re: question of the week.

Ok, let me get this straight. Federal hiring takes somewhere between 80 & 200 days, to get a job where your pay will get frozen, or possibly reduced.

Why not just admit they're going to freeze hiring & give people incentive to quit instead?

Posted by: Nymous | May 26, 2010 8:00 AM | Report abuse

Get rid of private bathrooms and private law libraries for each judge. And make them pay for parking.

Posted by: Garak | May 26, 2010 8:37 AM | Report abuse

The Sestak thingy is so silly. It's called politics and Karl Rove was the Grand Master of dealmaking.

Mar. 26, 2010
>>>...... after Rep. Ben Gilman found his congressional district eliminated by redistricting in 2002, the White House tried to persuade him from challenging another Republican congressman in another district by considering him for an administration position. Karl Rove repeatedly intervened in Republican primaries. And Tim Pawlenty is not a senator because Rove urged him to run for governor instead.

Posted by: angie12106 | May 26, 2010 9:25 AM | Report abuse

>>>...... after Rep. Ben Gilman found his congressional district eliminated by redistricting in 2002, the White House tried to persuade him from challenging another Republican congressman in another district by considering him for an administration position. Karl Rove repeatedly intervened in Republican primaries. And Tim Pawlenty is not a senator because Rove urged him to run for governor instead.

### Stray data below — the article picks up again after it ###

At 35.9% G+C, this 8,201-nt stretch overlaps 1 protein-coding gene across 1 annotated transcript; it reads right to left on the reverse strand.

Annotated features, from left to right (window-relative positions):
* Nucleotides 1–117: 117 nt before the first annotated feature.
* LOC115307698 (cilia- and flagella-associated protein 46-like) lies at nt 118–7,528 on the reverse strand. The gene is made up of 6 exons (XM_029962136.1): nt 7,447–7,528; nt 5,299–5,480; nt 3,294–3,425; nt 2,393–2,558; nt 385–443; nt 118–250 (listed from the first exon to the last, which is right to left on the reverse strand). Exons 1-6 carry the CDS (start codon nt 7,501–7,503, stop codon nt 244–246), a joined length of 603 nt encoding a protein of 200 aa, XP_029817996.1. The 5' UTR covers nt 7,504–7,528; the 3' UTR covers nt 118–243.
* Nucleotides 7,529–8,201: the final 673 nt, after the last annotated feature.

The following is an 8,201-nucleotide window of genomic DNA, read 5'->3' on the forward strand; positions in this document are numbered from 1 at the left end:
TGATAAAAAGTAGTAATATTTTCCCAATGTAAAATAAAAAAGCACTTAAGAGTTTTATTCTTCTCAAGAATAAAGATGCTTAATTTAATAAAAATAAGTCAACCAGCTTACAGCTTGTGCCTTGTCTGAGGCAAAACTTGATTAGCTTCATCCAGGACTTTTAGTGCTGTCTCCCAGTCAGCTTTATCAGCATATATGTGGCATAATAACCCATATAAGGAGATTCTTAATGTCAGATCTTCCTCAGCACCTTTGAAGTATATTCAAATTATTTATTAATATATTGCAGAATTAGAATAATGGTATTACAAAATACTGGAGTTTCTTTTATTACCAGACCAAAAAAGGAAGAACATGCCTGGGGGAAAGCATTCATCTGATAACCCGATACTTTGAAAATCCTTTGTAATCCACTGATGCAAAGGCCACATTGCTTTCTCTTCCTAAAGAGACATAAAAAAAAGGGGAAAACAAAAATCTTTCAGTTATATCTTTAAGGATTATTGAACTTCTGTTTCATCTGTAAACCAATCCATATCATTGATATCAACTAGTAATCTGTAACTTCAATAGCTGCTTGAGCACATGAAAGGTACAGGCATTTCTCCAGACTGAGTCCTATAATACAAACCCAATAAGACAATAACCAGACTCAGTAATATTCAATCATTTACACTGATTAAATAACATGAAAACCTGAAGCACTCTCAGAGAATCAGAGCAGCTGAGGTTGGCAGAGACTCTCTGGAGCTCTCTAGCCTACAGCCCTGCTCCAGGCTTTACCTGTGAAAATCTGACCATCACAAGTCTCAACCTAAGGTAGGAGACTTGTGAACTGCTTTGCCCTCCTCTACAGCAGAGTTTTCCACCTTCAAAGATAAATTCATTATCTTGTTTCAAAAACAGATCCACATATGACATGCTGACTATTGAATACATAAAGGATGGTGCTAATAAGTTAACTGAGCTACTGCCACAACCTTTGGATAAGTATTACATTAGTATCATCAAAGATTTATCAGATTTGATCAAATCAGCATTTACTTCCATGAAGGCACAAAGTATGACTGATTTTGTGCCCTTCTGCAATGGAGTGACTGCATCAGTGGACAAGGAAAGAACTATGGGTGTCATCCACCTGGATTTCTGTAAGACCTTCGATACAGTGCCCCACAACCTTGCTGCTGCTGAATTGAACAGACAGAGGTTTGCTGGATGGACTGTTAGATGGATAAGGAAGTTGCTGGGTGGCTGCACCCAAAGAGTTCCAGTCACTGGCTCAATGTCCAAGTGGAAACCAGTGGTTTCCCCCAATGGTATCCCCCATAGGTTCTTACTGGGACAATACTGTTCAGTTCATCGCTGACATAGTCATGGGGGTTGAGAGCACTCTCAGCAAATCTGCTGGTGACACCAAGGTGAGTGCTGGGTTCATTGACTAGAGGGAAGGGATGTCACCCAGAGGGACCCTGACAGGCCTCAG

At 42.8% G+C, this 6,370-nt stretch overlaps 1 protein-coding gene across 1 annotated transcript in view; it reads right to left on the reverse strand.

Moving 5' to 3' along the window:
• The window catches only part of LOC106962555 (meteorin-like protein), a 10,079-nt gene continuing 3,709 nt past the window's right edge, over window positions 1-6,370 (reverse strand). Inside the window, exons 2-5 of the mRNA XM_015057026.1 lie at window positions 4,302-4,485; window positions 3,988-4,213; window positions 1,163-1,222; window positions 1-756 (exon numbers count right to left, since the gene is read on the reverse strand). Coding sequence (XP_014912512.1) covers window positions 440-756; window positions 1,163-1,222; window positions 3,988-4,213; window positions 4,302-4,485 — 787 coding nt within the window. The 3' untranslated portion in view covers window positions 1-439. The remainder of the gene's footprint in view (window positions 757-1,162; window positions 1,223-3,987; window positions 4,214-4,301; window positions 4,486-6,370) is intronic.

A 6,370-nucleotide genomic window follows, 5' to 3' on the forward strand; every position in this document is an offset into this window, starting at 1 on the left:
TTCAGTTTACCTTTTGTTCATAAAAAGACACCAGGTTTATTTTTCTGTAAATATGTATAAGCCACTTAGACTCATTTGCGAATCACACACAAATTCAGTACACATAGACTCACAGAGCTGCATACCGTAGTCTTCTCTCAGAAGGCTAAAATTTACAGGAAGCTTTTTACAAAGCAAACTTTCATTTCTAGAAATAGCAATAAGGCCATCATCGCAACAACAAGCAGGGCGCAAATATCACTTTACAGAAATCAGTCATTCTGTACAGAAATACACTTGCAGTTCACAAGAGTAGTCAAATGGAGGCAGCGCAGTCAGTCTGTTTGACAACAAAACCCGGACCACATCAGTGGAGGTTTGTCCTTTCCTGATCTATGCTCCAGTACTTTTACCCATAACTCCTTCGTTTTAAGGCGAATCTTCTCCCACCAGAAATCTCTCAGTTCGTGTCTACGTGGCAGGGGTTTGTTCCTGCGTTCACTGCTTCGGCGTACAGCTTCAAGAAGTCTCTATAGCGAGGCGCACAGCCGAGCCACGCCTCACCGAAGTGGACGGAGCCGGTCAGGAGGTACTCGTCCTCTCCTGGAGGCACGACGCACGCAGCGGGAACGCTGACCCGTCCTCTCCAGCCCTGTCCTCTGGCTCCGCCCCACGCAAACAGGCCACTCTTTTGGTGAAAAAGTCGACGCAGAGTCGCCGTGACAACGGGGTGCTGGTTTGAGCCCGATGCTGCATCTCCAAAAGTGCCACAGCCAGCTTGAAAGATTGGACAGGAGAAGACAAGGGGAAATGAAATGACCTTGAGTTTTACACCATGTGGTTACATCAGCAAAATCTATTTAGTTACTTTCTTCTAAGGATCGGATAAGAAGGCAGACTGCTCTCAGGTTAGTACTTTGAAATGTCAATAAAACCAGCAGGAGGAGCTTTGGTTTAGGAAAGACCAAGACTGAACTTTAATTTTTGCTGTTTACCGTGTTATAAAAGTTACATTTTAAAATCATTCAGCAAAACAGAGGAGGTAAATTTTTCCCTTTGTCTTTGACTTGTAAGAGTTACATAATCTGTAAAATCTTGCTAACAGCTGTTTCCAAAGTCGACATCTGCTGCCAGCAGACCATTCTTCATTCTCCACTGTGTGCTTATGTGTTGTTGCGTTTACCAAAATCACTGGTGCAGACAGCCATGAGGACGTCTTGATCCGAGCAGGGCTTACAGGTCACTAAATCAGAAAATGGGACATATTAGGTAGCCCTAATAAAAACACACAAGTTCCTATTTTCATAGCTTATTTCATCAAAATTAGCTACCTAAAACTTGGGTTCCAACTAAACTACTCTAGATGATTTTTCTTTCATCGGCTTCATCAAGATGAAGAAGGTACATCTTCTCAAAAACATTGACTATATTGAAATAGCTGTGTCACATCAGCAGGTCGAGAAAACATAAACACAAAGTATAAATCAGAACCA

Posted by: angie12106 | May 26, 2010 9:27 AM | Report abuse

This report is treason.

The Empire needs imposing representatives in the provinces.

Posted by: seraphina21 | May 26, 2010 10:01 AM | Report abuse

Re: the courthouse construction issue, here's something The Post might investigate: could it be more than a coincidence that GSA builds more space than is necessary while, if I'm not mistaken, also serving as the Federal Government's landlord?

Could it be that the reason for the GSA over-building lies somewhere in that $51 million of extra rent and operating expenses the GAO report estimates all that unused/unneeded space costs the judiciary every year? Who collects that rent? Who operates those buildings? Oh, right . . . GSA.


Posted by: dcpost1 | May 26, 2010 10:05 AM | Report abuse

I was in the Prettyman federal courthouse yesterday for jury duty. What a beautiful building. Long, wide corridors. Marble everywhere. Huge lobbies. Vaulted ceilings. The HVAC bill must be enormous. What a waste of space and money.

Posted by: pirate1 | May 26, 2010 10:25 AM | Report abuse

Posted by: angie12106

"The Sestak thingy is so silly. It's called politics?"

Offering a bribe to an elected official is called a FELONY!

Try reading up on federal election law before you make a total fool out of yourself!


Posted by: marine2 | May 26, 2010 12:45 PM | Report abuse

Considering the depth and breadth of corruption in our government that actually costs money and affects citizens, the wheeling and dealing about Sestak is the least of our/my worries.

As mentioned above, it was a common arm-twisting tactic by the Turdblossom machine.

Considering the lies, failures and treason throughout that administration that were tolerated when in progress and later the refusal to prosecute all the people from that administration who should be a in jail, I can't imagine a case being brought against Turdblossom (Rove) for what is a piddling felony compared to so many others committed in the name of America that were worse.


Don't talk to me about piddling job offers.

Posted by: lquarton | May 26, 2010 11:39 PM | Report abuse